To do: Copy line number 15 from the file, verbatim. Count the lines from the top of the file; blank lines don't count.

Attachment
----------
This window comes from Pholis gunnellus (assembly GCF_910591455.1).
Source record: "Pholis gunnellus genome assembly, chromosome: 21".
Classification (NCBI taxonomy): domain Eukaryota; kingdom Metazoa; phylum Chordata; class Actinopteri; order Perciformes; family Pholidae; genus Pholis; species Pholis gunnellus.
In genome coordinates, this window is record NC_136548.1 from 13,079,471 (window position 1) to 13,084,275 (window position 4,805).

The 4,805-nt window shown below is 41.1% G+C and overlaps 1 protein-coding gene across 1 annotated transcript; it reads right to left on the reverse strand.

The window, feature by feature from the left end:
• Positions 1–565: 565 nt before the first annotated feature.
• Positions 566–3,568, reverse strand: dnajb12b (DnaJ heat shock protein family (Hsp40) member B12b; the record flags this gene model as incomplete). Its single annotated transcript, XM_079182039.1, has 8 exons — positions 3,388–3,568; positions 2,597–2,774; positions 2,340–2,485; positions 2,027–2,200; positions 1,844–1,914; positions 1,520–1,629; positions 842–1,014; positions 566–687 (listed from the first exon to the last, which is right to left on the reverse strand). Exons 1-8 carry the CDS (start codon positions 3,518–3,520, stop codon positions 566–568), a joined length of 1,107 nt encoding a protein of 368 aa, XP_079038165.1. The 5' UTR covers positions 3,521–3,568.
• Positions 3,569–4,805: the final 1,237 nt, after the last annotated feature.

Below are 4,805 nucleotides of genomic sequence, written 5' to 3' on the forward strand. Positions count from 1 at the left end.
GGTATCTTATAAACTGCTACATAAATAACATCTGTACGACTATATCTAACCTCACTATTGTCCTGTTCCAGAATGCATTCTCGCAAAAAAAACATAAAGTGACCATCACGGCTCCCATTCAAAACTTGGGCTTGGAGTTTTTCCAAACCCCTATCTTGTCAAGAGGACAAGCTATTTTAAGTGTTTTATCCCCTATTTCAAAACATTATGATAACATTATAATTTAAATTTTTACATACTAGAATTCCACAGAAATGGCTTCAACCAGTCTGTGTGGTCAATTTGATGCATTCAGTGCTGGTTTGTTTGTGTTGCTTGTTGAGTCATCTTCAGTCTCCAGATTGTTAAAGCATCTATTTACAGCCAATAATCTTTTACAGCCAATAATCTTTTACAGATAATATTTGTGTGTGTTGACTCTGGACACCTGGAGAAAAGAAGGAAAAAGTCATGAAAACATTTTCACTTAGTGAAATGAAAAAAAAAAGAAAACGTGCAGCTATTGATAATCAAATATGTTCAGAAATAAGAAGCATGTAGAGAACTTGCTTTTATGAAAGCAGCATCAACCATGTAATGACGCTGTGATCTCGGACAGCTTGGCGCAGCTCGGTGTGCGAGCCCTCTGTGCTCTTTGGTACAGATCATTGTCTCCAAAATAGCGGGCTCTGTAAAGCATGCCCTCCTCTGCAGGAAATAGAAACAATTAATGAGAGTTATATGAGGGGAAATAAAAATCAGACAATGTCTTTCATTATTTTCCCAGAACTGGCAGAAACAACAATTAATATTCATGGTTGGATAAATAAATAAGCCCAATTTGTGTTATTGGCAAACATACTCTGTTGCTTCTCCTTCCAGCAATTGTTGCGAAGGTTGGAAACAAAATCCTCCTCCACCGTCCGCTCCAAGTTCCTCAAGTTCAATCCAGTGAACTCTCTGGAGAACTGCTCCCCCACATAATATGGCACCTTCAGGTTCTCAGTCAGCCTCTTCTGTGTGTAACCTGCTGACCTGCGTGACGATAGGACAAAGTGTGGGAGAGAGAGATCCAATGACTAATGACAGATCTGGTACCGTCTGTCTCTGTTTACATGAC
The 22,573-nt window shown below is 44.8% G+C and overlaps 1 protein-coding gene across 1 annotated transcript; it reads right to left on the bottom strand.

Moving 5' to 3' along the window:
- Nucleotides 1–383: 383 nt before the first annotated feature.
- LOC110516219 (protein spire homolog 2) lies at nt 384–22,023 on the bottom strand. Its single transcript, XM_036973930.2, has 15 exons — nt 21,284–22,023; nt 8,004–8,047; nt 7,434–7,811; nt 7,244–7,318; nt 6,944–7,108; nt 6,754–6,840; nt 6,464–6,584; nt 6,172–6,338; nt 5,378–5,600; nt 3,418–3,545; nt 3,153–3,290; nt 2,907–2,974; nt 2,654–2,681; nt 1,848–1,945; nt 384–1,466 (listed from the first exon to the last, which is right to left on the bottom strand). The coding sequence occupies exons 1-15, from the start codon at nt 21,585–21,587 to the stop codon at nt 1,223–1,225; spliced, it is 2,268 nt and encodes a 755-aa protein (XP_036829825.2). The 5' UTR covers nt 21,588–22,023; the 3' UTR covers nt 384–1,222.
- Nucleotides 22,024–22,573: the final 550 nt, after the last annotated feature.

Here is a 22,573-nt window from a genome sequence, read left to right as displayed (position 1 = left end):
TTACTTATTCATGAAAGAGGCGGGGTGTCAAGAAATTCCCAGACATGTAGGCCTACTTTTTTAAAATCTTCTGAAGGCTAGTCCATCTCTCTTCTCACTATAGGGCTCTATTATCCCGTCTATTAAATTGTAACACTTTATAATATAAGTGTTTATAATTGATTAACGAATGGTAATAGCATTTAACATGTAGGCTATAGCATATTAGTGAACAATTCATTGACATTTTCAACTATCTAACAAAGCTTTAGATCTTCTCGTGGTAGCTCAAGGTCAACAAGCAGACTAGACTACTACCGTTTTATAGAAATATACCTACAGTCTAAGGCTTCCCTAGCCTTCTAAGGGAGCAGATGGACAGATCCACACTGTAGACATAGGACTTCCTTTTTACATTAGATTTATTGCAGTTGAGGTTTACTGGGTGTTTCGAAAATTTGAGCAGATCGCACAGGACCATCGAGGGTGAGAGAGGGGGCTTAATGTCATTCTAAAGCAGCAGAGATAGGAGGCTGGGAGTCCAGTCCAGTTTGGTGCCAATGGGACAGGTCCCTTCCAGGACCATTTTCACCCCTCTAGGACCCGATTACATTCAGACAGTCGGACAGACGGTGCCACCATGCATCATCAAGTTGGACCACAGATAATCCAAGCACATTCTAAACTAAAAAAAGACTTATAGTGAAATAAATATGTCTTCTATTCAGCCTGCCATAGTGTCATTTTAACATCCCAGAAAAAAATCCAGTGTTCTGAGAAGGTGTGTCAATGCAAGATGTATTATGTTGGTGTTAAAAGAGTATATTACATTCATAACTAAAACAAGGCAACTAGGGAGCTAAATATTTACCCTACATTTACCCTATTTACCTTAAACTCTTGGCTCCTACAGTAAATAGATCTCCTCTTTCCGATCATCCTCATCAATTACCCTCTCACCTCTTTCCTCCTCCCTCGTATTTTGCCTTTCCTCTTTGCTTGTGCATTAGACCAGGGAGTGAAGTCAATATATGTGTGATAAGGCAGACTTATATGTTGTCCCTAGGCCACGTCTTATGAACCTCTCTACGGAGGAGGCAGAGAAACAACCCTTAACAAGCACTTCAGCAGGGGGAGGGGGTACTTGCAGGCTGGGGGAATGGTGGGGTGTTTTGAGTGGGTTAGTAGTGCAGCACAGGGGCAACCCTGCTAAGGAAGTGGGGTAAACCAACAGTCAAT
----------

- LOC110516219 (protein spire homolog 2) lies at nt 384–22,023 on the bottom strand. Its single transcript, XM_036973930.2, has 15 exons — nt 21,284–22,023; nt 8,004–8,047; nt 7,434–7,811; nt 7,244–7,318; nt 6,944–7,108; nt 6,754–6,840; nt 6,464–6,584; nt 6,172–6,338; nt 5,378–5,600; nt 3,418–3,545; nt 3,153–3,290; nt 2,907–2,974; nt 2,654–2,681; nt 1,848–1,945; nt 384–1,466 (listed from the first exon to the last, which is right to left on the bottom strand). The coding sequence occupies exons 1-15, from the start codon at nt 21,585–21,587 to the stop codon at nt 1,223–1,225; spliced, it is 2,268 nt and encodes a 755-aa protein (XP_036829825.2). The 5' UTR covers nt 21,588–22,023; the 3' UTR covers nt 384–1,222.